Kingdom of Portugal

From Wikipedia, the free encyclopedia
Jump to: navigation, search
Kingdom of
Portugal and the Algarves
Reino de Portugal e dos Algarves



Flag Coat of arms
Vis Unita Maior Nunc et Semper
"Unity is the Greatest Force, Now and Always"
Hino da Carta
"Anthem of the Charter"
The Kingdom and its empire in 1800
Capital Coimbra
Rio de Janeiro
Languages Portuguese
Religion Roman Catholic
Government Absolute Monarchy
(1139–1822 / 1823-1826 / 1828–1834)
Constitutional Monarchy
(1822–1823 / 1826-1828 / 1834–1910)
 -  1139–1185 Afonso I (first)
 -  1908–1910 Manuel II (last)
Prime Minister
 -  1834–1835 Pedro de Holstein (first)
 -  1910 António Teixeira (last)
Legislature Cortes
 -  Upper house Chamber of Peers
 -  Lower house Chamber of Deputies
 -  Battle of Ourique 26 July 1139
 -  Lisbon Regicide 1 February 1908
 -  Revolution of 1910 5 October 1910
 -  1910 (metro) 92,391 km² (35,672 sq mi)
 -  1910 (metro) est. 5,969,056 
     Density 64.6 /km²  (167.3 /sq mi)
Currency Portuguese dinheiro,
Portuguese real
a. ^ The capital was de facto located at Rio de Janeiro from 1808 to 1821.

The Kingdom of Portugal and the Algarves (Portuguese: Reino de Portugal e dos Algarves;[1][2][3][4] Latin: Regnum Portugalliae et Algarbia), was Portugal's general designation under its monarchy. The kingdom was located in the west of the Iberian Peninsula, Europe and existed from 1139 to 1910. The monarchy in Portugal was abolished and replaced by the First Portuguese Republic after the 5 October 1910 revolution.



The Kingdom of Portugal finds its origins in the County of Portugal (1093–1139). The Portuguese County was a semi-autonomous county of the Kingdom of León. Independence from León took place in three stages:

  1. The first on 26 July 1139 when Afonso Henriques was acclaimed King of the Portuguese[5] internally.
  2. The second was on 5 October of 1143, when Alfonso VII of León and Castile recognized Afonso Henriques as king through the Treaty of Zamora.
  3. The third, on 1179, was the Papal Bull Manifestis Probatum, in which Portugal's independence was recognized by Pope Alexander III.

Once Portugal was independent, D. Afonso I's descendants, members of the Portuguese House of Burgundy, would rule Portugal until 1383. Even after the change in royal houses, all the monarchs of Portugal were descended from Afonso I, one way or another, through both legitimate and illegitimate links.

Fall of the Monarchy[edit]

With the start of the 20th century, Republicanism grew in numbers and support in Lisbon among progressive politicians and the influential press. However a minority with regard to the rest of the country, this height of republicanism would benefit politically from the Lisbon Regicide on 1 February 1908. When returning from the Ducal Palace at Vila Viçosa, King Carlos I and the Prince Royal Luís Filipe were assassinated in the Terreiro do Paço, in Lisbon. With the death of the king and his heir, Carlos I's second son would become king as King Manuel II of Portugal. Manuel's reign, however, would be short-lived, ending by force with the 5 October 1910 revolution, sending Manuel into exile in England and giving way to the Portuguese First Republic.

On 19 January 1919, the Monarchy of the North was proclaimed in Porto. The monarchy would be deposed a month later and no other monarchist counterrevolution in Portugal has happened since.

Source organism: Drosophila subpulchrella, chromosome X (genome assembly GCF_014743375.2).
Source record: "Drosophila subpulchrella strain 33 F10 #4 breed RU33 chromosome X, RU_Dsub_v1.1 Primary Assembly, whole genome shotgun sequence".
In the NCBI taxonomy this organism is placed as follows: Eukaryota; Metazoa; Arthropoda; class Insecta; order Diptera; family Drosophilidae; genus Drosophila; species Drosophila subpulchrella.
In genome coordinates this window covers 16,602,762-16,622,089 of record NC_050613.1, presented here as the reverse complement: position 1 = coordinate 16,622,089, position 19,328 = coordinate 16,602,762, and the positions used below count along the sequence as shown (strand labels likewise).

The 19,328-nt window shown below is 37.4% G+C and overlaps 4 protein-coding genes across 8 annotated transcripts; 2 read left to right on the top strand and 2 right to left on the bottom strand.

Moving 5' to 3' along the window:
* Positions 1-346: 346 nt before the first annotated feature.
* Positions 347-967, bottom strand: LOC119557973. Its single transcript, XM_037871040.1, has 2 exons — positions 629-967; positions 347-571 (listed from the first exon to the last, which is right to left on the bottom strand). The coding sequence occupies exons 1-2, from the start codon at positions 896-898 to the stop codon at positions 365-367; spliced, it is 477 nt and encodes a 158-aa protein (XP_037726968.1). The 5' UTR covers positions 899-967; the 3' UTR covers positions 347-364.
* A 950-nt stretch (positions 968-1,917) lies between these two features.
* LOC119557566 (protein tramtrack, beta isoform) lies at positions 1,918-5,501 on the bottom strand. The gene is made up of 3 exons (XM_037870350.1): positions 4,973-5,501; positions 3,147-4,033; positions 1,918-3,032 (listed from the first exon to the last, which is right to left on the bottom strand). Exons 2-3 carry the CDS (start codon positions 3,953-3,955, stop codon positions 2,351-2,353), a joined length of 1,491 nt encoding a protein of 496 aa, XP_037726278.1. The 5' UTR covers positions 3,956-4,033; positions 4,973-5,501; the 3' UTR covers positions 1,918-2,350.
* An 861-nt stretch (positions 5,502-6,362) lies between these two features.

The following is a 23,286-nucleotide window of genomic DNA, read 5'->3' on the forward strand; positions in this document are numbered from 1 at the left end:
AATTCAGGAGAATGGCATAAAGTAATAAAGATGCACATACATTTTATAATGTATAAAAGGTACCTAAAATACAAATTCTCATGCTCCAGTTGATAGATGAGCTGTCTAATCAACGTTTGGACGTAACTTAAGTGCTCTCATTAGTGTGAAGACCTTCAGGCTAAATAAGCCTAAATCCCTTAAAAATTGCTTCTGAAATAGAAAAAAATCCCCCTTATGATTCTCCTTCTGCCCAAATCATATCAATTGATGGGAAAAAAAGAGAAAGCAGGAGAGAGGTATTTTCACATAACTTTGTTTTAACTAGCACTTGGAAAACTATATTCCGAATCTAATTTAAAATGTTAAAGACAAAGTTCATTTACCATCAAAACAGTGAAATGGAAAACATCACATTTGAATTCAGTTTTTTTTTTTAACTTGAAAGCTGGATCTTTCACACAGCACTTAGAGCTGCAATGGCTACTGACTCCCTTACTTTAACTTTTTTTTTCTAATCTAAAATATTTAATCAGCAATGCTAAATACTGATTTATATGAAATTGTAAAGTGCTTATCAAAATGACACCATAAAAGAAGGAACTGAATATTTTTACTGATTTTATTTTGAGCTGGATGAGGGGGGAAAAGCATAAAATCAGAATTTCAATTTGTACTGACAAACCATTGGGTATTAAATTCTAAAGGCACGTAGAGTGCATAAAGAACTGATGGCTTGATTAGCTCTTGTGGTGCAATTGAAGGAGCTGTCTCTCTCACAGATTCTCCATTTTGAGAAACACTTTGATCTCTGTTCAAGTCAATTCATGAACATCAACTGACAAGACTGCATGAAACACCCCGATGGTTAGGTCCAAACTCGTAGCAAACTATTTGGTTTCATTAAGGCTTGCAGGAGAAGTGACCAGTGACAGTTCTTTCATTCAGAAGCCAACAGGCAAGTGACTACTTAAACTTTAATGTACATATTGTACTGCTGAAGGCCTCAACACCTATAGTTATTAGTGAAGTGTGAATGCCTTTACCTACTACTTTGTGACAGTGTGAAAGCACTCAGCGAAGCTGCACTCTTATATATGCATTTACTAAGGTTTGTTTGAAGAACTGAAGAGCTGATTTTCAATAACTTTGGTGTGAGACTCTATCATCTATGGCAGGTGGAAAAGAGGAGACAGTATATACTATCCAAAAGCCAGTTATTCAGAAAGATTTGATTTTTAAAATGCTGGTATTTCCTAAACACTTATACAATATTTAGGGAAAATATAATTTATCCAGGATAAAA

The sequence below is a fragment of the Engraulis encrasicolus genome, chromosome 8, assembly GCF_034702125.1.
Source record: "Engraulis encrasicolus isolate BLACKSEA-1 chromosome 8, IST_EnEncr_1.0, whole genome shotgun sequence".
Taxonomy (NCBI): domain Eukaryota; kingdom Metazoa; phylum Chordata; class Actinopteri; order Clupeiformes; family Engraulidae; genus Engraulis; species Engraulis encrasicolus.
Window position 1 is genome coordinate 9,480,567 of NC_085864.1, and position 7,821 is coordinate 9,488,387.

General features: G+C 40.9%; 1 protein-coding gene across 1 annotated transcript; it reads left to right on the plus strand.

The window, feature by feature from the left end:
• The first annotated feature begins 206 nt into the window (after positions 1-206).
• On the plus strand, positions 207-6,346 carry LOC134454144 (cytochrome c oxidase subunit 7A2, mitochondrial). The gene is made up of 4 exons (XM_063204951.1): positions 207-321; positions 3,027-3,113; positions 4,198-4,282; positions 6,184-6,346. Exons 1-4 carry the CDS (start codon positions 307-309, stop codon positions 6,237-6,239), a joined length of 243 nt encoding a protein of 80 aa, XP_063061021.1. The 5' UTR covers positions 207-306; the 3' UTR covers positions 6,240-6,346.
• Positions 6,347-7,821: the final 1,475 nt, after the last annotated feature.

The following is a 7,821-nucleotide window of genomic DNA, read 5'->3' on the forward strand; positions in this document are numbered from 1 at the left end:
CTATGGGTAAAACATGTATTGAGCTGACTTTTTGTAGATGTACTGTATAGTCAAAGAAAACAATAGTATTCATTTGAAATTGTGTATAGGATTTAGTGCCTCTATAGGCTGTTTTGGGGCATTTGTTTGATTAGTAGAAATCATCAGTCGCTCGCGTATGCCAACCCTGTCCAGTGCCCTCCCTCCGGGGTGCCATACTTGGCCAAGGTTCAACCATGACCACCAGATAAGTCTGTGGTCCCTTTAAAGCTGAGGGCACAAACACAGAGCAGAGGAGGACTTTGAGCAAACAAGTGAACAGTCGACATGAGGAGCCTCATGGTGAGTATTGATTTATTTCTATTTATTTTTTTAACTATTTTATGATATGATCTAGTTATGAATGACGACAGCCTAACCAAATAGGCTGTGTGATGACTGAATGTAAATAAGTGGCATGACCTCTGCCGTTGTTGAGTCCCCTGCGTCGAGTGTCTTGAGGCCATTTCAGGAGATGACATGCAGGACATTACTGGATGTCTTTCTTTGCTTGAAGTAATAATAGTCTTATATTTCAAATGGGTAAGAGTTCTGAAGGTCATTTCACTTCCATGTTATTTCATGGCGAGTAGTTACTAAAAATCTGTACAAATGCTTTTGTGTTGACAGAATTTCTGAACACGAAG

The Portuguese Empire[edit]

An anachronous map of the Portuguese Empire.

Over time, the Kingdom of Portugal built what was known as the Portuguese Empire. Starting with the conquest of Ceuta in 1415, the empire expanded with the addition of many colonies, the largest of which was Brazil (established in 1500 and dissolved in 1822). After the republican revolution in 1910, the remaining colonies of the empire became overseas provinces of the Portuguese Republic until the late 20th century, when the last overseas territories of Portugal were handed over (most notably Portuguese Africa which included the overseas provinces of Angola and Mozambique in 1975, and finally Macau in 1999).

After centuries of Portuguese dominion in Angola, the Kingdom of Kongo was made a vassal state of the Portuguese kingdom, its king pledging allegiance to the King of Portugal.



  1. ^ Serrão, "... pescado nos mares do Reino de Portugal e dos Algarves e ilhas adjacentes." p. 288
  2. ^ Mattoso, Hespanha, "Todo o território do Reino de Portugal e dos Algarves era coberto pela rede paroquial..." p. 274
  3. ^ Soriano, p. 307
  4. ^ São Miguel, da Fonseca, p. 19
  5. ^ Wilner, Hero, Weiner, p. 190


  • Joaquim Veríssimo Serrão, História de Portugal: Do mindelo á regeneração (1832-1851)
  • José Mattoso, António Manuel Hespanha, História de Portugal 4: O Antigo Regime (1620-1807), (1998) ISBN 972-33-1311-1
  • Simão José da Luz Soriano, Historia da Guerra Civil e do estabelecimento do governo parlamentar em Portugal: comprehedendo a historia diplomatica, militar e politica d'este reino desde 1777 até 1834 Volume 9 (1893)
  • Jacinto de São Miguel (Frei), Martinho Augusto Ferreira da Fonseca, Mosteiro de Belém: Relação da insigne e real casa de Santa Maria de Belém (1901)
  • Mark Willner, George Hero, Jerry Weiner, Global History Volume I: The Ancient World to the Age of Revolution (2006) ISBN 978-0-7641-5811-7
  • Douglas L. Wheeler, Republican Portugal: A Political History, 1910-1926 (1998) ISBN 978-0-299-07454-8

See also[edit]

Coordinates: 38°42′N 9°11′W / 38.700°N 9.183°W / 38.700; -9.183